Why Does My Dog Smell Like Fish?
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No, Your Dog Should Not Smell Like Fish
We’ve all heard the old adage that “dog is man’s best friend.” Readers of this website also know that fishing is, arguably, man’s greatest pastime.
That said, most of us like to keep a healthy distance between the distinct smells of our four-legged companions and our legless aquatic pals. But, as they say, “things happen!”
So, why does your dog smell like fish?
There are a few reasons why your canine companion must be emanating a pungent, “fishy” odor. In trying to determine the root cause, consider trying to found the source of the smell. It might not be pleasant, but knowing where the smell is originating may give you a better idea of why your dog smells like fish.
- Dog your dog’s breath smell like fish?
- Does the dog’s coat or body have a fishy odor?
- Is the smell coming for the dog’s anus?
The good thing is that, regardless of the origin, most of the underlying reasons can easily be remedied via a mixture of diet and lifestyle changes. If your dog regularly has a fishy stench, however, there may be some deeper issues that should be discussed with your veterinarian.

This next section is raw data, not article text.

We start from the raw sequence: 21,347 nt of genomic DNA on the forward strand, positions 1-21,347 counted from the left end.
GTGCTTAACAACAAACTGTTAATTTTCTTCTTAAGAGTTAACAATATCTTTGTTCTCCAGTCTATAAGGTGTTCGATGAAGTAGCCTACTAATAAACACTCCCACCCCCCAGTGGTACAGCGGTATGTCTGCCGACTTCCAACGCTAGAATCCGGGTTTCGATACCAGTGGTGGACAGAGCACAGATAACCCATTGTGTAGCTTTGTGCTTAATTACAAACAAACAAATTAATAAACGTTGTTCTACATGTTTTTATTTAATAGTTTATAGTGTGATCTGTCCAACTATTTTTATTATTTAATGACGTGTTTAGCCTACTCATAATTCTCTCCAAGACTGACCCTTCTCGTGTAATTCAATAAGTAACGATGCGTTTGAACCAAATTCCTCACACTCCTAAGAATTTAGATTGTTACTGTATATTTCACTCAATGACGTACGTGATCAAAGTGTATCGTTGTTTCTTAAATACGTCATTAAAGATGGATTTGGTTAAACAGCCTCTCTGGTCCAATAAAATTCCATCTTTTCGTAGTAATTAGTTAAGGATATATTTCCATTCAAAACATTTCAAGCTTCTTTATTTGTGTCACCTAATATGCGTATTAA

Below, we will look at some of the main reason why a dog might smell like fish.
The Dog May Have Been in Physical Contact with Fish
Assuming your dog smells like fish, this should be the least surprising reason. Most people won’t be in situations where a dog is physically around fish without their knowledge.
If you are fishing the creek with your furry friend, or (even better), took your dog out on the boat, there is a good chance the animal may have come in contact with fish or fish residue. In reality, any exposure to fish (or even fishy water) could produce a lingering scent. Creeks, streams, lakes, pond, rivers, and even oceans can be prime breeders for that distinct smell.
If your dog has been anywhere where either direct or indirect fish contact may have occurred, the strong, fishy odor may blend in with the dog’s coat, leaving a feint-but-lingering stench for a few days. Many dogs do a great job of cleaning themselves, but it never hurts to expedite the cleaning process.
If you believe the scent on your dog may have come from physical contact with a fish, here are a few things to try: